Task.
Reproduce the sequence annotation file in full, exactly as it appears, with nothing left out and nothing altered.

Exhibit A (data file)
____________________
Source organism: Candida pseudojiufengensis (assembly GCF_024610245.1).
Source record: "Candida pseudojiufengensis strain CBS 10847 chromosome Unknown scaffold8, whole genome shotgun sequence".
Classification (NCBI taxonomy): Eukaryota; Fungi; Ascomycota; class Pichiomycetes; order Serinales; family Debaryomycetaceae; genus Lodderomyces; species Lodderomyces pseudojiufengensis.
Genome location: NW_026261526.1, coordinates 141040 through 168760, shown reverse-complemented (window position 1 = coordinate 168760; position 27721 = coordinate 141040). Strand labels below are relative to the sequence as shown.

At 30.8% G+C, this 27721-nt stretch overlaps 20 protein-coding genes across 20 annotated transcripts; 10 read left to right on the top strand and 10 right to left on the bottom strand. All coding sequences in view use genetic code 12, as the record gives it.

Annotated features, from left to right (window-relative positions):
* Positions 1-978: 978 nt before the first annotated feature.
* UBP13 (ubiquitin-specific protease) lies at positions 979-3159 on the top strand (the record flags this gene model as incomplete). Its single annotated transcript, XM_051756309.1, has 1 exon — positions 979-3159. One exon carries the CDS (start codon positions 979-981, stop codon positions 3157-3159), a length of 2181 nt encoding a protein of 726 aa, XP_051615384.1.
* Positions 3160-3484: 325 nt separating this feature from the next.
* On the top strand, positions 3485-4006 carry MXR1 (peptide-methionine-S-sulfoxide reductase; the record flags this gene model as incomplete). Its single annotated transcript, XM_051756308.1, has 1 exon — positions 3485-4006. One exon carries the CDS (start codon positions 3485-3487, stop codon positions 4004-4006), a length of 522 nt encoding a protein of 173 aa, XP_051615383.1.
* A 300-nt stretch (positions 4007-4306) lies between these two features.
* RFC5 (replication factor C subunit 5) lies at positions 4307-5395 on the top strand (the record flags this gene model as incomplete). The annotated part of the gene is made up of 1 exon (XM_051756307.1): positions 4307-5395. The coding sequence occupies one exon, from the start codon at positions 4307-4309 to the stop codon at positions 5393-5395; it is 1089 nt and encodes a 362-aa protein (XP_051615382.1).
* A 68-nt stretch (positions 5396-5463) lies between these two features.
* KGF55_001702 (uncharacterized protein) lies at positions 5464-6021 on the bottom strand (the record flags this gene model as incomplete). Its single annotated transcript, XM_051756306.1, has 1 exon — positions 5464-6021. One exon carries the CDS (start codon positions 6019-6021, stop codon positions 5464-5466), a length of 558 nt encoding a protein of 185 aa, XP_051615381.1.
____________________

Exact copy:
Source organism: Candida pseudojiufengensis (assembly GCF_024610245.1).
Source record: "Candida pseudojiufengensis strain CBS 10847 chromosome Unknown scaffold8, whole genome shotgun sequence".
Classification (NCBI taxonomy): Eukaryota; Fungi; Ascomycota; class Pichiomycetes; order Serinales; family Debaryomycetaceae; genus Lodderomyces; species Lodderomyces pseudojiufengensis.
Genome location: NW_026261526.1, coordinates 141040 through 168760, shown reverse-complemented (window position 1 = coordinate 168760; position 27721 = coordinate 141040). Strand labels below are relative to the sequence as shown.

At 30.8% G+C, this 27721-nt stretch overlaps 20 protein-coding genes across 20 annotated transcripts; 10 read left to right on the top strand and 10 right to left on the bottom strand. All coding sequences in view use genetic code 12, as the record gives it.

Annotated features, from left to right (window-relative positions):
* Positions 1-978: 978 nt before the first annotated feature.
* UBP13 (ubiquitin-specific protease) lies at positions 979-3159 on the top strand (the record flags this gene model as incomplete). Its single annotated transcript, XM_051756309.1, has 1 exon — positions 979-3159. One exon carries the CDS (start codon positions 979-981, stop codon positions 3157-3159), a length of 2181 nt encoding a protein of 726 aa, XP_051615384.1.
* Positions 3160-3484: 325 nt separating this feature from the next.
* On the top strand, positions 3485-4006 carry MXR1 (peptide-methionine-S-sulfoxide reductase; the record flags this gene model as incomplete). Its single annotated transcript, XM_051756308.1, has 1 exon — positions 3485-4006. One exon carries the CDS (start codon positions 3485-3487, stop codon positions 4004-4006), a length of 522 nt encoding a protein of 173 aa, XP_051615383.1.
* A 300-nt stretch (positions 4007-4306) lies between these two features.
* RFC5 (replication factor C subunit 5) lies at positions 4307-5395 on the top strand (the record flags this gene model as incomplete). The annotated part of the gene is made up of 1 exon (XM_051756307.1): positions 4307-5395. The coding sequence occupies one exon, from the start codon at positions 4307-4309 to the stop codon at positions 5393-5395; it is 1089 nt and encodes a 362-aa protein (XP_051615382.1).
* A 68-nt stretch (positions 5396-5463) lies between these two features.
* KGF55_001702 (uncharacterized protein) lies at positions 5464-6021 on the bottom strand (the record flags this gene model as incomplete). Its single annotated transcript, XM_051756306.1, has 1 exon — positions 5464-6021. One exon carries the CDS (start codon positions 6019-6021, stop codon positions 5464-5466), a length of 558 nt encoding a protein of 185 aa, XP_051615381.1.